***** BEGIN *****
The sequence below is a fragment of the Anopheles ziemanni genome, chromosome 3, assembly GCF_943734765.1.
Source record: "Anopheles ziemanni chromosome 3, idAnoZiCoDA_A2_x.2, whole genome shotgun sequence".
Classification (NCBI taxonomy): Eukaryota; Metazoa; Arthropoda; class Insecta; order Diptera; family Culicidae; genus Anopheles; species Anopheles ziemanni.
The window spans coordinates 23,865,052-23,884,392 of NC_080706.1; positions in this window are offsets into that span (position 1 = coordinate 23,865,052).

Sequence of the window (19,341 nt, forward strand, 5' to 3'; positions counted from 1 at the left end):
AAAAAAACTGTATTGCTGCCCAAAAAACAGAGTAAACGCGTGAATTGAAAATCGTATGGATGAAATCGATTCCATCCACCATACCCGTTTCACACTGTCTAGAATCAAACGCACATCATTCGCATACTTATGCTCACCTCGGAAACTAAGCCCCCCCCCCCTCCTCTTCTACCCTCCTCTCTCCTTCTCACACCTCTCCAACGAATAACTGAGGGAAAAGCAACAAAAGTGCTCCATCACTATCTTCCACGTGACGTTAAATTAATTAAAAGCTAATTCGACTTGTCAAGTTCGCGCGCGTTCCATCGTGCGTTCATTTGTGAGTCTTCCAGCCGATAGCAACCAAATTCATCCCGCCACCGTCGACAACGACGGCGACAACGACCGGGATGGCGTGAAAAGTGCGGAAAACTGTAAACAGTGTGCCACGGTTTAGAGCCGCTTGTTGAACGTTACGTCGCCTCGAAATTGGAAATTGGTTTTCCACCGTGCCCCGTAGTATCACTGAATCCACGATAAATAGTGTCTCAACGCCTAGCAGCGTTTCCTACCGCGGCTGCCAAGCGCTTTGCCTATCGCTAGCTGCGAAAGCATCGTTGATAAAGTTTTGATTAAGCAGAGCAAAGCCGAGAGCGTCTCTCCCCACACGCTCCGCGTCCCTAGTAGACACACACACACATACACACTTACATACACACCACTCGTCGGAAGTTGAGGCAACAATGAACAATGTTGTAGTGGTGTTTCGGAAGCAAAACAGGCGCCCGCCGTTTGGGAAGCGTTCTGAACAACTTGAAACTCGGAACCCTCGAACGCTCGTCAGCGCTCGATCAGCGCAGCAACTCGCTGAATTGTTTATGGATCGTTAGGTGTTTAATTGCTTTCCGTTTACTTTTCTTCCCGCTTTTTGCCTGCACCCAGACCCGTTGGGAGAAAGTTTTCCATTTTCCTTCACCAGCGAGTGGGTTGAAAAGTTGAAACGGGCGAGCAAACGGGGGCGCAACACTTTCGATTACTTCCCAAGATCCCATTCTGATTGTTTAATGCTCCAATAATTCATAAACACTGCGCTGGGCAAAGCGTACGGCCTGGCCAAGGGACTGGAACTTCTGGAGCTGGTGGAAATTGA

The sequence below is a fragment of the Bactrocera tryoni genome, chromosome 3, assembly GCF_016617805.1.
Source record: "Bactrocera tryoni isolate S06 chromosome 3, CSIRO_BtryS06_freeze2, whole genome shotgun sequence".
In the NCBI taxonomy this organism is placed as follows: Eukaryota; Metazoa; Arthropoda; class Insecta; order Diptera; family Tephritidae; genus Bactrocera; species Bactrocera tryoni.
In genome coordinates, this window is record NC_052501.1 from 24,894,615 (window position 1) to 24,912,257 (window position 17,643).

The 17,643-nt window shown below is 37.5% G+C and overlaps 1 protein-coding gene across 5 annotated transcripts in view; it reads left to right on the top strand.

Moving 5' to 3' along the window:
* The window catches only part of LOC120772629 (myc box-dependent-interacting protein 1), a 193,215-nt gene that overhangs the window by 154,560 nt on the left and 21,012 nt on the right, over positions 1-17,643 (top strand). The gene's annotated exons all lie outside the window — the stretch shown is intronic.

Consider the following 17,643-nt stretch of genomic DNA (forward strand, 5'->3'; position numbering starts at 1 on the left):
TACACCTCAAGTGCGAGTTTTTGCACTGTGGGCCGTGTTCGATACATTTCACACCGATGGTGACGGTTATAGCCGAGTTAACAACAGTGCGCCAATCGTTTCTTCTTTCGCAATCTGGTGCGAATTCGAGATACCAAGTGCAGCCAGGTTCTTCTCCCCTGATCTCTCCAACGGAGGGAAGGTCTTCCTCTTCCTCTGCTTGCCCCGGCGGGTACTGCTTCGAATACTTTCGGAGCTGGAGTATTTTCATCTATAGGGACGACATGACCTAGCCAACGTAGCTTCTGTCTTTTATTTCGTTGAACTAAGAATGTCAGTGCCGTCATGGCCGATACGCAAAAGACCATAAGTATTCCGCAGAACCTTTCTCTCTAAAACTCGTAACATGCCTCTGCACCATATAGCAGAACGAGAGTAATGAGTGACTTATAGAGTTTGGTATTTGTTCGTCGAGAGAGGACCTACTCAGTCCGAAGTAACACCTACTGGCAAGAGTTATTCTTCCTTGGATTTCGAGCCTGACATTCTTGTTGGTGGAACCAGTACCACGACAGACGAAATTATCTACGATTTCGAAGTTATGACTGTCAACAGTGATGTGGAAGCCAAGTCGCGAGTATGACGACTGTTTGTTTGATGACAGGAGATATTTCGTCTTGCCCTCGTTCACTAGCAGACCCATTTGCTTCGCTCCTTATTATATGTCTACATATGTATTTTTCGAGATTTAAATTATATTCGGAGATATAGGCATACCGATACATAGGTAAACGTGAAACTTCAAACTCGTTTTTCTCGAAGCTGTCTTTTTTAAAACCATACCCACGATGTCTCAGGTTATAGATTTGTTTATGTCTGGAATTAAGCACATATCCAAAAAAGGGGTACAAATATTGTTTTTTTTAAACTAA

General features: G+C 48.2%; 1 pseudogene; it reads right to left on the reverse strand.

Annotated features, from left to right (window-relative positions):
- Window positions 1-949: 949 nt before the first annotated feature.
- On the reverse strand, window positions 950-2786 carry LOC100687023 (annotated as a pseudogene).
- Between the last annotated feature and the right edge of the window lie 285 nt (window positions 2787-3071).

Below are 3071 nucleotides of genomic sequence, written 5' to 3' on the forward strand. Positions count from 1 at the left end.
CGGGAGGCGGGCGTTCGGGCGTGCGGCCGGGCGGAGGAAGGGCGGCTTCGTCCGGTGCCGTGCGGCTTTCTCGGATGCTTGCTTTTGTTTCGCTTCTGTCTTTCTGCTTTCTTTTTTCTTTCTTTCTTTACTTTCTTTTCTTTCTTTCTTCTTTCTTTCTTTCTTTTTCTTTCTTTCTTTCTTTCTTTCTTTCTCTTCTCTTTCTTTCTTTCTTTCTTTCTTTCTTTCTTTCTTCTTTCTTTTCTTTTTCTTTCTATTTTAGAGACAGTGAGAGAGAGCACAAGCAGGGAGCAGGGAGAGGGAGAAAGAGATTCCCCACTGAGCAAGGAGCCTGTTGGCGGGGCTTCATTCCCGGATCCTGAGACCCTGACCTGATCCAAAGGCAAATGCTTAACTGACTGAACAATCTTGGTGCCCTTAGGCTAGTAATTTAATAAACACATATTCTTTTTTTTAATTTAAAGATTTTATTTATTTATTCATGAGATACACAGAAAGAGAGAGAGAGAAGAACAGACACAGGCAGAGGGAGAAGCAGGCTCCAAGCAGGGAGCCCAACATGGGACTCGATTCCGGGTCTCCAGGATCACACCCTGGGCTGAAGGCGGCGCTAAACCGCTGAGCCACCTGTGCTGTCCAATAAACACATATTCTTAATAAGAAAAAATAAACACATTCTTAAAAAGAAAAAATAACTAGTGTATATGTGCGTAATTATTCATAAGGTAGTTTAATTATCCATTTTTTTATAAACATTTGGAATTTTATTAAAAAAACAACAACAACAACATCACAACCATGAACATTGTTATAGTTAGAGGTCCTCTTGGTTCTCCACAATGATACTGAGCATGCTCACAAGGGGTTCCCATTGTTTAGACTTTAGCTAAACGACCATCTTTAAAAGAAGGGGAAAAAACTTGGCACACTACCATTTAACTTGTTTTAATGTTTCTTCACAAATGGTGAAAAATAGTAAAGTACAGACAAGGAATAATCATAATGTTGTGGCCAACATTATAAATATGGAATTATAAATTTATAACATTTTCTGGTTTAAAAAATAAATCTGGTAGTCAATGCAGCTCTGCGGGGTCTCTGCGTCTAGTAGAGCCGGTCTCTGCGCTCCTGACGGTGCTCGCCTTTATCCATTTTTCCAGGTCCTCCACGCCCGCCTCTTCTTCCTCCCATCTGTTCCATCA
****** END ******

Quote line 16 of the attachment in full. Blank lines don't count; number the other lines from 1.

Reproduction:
General features: G+C 48.2%; 1 pseudogene; it reads right to left on the reverse strand.